Forman wrote poetry, fiction, and criticism, before editing Shelley (1876–80) and Keats (1883). His edition of Keats's letters to Fanny Brawne (1876) was controversial but influential, and Forman produced several standard scholarly editions and a bibliography of W. Morris (1897). His contributions to textual scholarship are tainted by his ‘creative forgeries’, privately printed copies of genuine works purporting to have been printed at earlier dates or in unusual locations. For example, Elizabeth Barrett Browning's Sonnets from the Portuguese first appeared among her collected poems in 1850, but Forman caused them to be printed in a pamphlet supposedly appearing at Reading in 1847. In partnership with Wise, Forman directed the production of dozens of similar fakes, which were sold to collectors and which affected the bibliography of most major Victorian writers from Dickens to Ruskin. The systematic nature of these forgeries was not discovered until 1934; some may remain undetected. See alsofalse dates; forgeries and hoaxes.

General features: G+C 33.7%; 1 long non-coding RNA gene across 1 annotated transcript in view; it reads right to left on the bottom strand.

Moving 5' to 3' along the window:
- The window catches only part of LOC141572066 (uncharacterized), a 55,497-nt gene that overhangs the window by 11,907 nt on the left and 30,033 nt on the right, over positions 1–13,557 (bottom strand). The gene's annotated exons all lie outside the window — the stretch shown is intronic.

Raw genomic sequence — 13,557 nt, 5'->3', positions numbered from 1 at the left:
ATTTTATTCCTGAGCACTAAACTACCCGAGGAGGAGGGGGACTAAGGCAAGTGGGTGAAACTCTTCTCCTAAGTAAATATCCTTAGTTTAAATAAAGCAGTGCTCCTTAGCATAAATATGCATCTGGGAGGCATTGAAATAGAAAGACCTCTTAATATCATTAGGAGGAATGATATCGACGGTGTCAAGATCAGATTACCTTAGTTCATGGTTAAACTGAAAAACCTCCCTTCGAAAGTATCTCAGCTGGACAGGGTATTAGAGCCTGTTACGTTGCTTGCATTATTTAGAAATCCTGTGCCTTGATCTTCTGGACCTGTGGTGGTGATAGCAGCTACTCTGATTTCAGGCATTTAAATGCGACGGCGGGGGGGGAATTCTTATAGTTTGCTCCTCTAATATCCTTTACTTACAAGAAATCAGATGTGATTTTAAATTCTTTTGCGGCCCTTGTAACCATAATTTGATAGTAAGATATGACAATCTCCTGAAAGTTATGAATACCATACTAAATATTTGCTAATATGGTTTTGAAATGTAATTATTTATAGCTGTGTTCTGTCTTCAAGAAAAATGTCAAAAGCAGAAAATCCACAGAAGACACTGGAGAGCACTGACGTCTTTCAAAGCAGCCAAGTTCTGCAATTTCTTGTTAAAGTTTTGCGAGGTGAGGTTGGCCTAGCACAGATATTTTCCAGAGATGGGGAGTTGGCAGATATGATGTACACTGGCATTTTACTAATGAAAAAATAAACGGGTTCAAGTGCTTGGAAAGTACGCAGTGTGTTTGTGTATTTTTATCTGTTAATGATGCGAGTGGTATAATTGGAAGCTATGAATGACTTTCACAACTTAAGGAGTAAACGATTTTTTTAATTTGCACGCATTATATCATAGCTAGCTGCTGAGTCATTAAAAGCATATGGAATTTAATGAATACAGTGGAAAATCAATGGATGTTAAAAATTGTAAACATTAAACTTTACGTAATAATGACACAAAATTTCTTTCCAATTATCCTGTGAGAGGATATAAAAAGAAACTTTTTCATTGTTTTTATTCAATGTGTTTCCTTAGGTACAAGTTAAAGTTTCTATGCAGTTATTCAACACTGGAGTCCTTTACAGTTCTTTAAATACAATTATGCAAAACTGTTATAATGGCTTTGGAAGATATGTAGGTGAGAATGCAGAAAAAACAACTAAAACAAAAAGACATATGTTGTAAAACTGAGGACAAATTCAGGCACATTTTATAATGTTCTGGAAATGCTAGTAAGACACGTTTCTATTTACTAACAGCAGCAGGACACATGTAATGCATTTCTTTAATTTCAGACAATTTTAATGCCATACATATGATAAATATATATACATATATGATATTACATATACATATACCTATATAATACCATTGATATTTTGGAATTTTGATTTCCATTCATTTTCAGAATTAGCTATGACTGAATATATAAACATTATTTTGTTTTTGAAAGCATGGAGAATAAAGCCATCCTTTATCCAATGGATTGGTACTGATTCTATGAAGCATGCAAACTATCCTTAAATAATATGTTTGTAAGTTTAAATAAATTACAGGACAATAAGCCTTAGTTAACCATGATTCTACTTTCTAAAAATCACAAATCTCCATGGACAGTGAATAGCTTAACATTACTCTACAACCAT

From The Oxford Companion to the Book in Oxford Reference.